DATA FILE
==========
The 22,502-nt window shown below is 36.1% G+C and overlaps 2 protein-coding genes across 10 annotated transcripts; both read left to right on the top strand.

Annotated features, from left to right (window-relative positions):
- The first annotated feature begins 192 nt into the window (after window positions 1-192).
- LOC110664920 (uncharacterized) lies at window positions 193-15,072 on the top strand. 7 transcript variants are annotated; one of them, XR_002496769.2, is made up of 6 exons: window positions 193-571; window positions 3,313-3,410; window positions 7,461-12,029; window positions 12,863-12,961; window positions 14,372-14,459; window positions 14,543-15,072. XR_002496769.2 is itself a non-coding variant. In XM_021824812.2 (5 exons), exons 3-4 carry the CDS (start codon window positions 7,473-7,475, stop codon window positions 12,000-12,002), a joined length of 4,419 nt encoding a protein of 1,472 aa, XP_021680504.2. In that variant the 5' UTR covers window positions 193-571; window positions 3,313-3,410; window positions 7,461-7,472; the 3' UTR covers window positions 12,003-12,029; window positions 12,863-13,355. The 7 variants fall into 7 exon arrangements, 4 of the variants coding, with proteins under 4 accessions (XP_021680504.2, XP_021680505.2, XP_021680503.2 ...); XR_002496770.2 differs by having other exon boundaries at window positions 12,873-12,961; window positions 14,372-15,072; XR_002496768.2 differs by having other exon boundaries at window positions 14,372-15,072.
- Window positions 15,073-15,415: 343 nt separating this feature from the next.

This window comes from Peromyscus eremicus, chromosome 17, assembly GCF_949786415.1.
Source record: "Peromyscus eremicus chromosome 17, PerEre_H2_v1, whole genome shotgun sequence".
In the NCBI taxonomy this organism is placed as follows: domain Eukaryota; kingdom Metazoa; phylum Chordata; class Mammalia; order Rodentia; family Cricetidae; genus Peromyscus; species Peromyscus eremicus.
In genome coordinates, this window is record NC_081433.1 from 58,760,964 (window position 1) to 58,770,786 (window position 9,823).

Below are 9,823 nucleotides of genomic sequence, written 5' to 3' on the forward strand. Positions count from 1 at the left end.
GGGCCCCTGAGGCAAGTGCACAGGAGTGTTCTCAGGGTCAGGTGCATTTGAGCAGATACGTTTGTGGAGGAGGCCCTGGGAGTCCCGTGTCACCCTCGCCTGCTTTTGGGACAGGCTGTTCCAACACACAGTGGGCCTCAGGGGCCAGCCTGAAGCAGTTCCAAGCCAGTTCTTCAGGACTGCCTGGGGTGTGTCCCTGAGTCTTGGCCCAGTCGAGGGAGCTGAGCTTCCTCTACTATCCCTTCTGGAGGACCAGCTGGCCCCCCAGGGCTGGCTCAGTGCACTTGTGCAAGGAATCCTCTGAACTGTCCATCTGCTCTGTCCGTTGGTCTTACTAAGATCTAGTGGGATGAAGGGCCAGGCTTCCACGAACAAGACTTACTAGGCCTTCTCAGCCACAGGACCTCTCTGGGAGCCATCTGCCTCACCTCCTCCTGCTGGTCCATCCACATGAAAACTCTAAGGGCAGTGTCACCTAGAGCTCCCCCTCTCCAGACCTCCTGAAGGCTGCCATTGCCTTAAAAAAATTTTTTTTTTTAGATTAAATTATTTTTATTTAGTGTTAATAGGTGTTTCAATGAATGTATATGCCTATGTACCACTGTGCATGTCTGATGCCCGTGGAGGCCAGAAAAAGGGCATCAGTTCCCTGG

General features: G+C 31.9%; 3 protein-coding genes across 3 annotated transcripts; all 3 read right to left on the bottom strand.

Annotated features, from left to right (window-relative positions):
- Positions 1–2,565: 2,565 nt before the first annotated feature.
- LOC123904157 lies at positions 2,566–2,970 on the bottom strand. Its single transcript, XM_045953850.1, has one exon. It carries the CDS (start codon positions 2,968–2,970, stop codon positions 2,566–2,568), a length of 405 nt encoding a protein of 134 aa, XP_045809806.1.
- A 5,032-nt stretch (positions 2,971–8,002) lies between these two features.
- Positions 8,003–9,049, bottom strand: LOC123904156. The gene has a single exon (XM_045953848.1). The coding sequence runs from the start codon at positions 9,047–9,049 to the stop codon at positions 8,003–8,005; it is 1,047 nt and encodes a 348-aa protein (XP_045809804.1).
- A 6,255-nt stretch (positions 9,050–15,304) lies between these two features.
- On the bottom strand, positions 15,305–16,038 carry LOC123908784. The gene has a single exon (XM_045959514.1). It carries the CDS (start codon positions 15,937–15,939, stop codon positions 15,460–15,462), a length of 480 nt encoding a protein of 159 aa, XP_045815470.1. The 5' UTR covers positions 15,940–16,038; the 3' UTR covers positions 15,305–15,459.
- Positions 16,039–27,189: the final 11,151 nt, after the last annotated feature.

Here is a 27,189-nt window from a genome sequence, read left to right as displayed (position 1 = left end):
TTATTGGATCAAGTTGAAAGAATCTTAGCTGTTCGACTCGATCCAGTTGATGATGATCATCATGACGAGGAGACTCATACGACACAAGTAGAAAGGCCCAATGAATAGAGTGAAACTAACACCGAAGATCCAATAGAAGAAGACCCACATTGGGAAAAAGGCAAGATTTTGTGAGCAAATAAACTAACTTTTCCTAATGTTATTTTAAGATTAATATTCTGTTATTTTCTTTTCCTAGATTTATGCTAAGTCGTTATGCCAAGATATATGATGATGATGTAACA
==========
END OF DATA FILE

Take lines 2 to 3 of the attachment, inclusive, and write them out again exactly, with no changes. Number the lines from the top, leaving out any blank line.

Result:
Annotated features, from left to right (window-relative positions):
- The first annotated feature begins 192 nt into the window (after window positions 1-192).